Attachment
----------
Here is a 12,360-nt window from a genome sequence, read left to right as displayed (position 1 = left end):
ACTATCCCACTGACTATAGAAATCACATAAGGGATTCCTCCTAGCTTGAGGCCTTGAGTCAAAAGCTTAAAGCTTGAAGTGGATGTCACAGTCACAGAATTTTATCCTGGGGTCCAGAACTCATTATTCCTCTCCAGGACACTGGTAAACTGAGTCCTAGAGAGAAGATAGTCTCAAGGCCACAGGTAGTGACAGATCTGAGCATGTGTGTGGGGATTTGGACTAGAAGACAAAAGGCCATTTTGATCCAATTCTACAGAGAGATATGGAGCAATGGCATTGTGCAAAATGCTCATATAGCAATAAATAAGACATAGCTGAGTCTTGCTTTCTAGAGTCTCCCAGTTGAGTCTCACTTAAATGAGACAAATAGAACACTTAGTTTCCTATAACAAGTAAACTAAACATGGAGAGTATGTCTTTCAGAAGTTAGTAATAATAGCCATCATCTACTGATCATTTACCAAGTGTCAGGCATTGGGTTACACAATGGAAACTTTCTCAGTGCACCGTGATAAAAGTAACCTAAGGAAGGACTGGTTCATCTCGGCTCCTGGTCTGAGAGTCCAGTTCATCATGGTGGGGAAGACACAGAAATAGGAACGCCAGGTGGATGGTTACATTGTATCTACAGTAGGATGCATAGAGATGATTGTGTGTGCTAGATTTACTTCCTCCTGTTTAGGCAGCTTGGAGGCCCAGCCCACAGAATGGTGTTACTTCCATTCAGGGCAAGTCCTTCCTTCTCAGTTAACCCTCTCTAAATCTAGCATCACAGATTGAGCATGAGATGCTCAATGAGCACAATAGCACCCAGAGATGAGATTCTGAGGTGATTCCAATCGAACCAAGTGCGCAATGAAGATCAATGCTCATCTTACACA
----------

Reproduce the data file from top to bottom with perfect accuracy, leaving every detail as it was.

Here is a 12,360-nt window from a genome sequence, read left to right as displayed (position 1 = left end):
ACTATCCCACTGACTATAGAAATCACATAAGGGATTCCTCCTAGCTTGAGGCCTTGAGTCAAAAGCTTAAAGCTTGAAGTGGATGTCACAGTCACAGAATTTTATCCTGGGGTCCAGAACTCATTATTCCTCTCCAGGACACTGGTAAACTGAGTCCTAGAGAGAAGATAGTCTCAAGGCCACAGGTAGTGACAGATCTGAGCATGTGTGTGGGGATTTGGACTAGAAGACAAAAGGCCATTTTGATCCAATTCTACAGAGAGATATGGAGCAATGGCATTGTGCAAAATGCTCATATAGCAATAAATAAGACATAGCTGAGTCTTGCTTTCTAGAGTCTCCCAGTTGAGTCTCACTTAAATGAGACAAATAGAACACTTAGTTTCCTATAACAAGTAAACTAAACATGGAGAGTATGTCTTTCAGAAGTTAGTAATAATAGCCATCATCTACTGATCATTTACCAAGTGTCAGGCATTGGGTTACACAATGGAAACTTTCTCAGTGCACCGTGATAAAAGTAACCTAAGGAAGGACTGGTTCATCTCGGCTCCTGGTCTGAGAGTCCAGTTCATCATGGTGGGGAAGACACAGAAATAGGAACGCCAGGTGGATGGTTACATTGTATCTACAGTAGGATGCATAGAGATGATTGTGTGTGCTAGATTTACTTCCTCCTGTTTAGGCAGCTTGGAGGCCCAGCCCACAGAATGGTGTTACTTCCATTCAGGGCAAGTCCTTCCTTCTCAGTTAACCCTCTCTAAATCTAGCATCACAGATTGAGCATGAGATGCTCAATGAGCACAATAGCACCCAGAGATGAGATTCTGAGGTGATTCCAATCGAACCAAGTGCGCAATGAAGATCAATGCTCATCTTACACA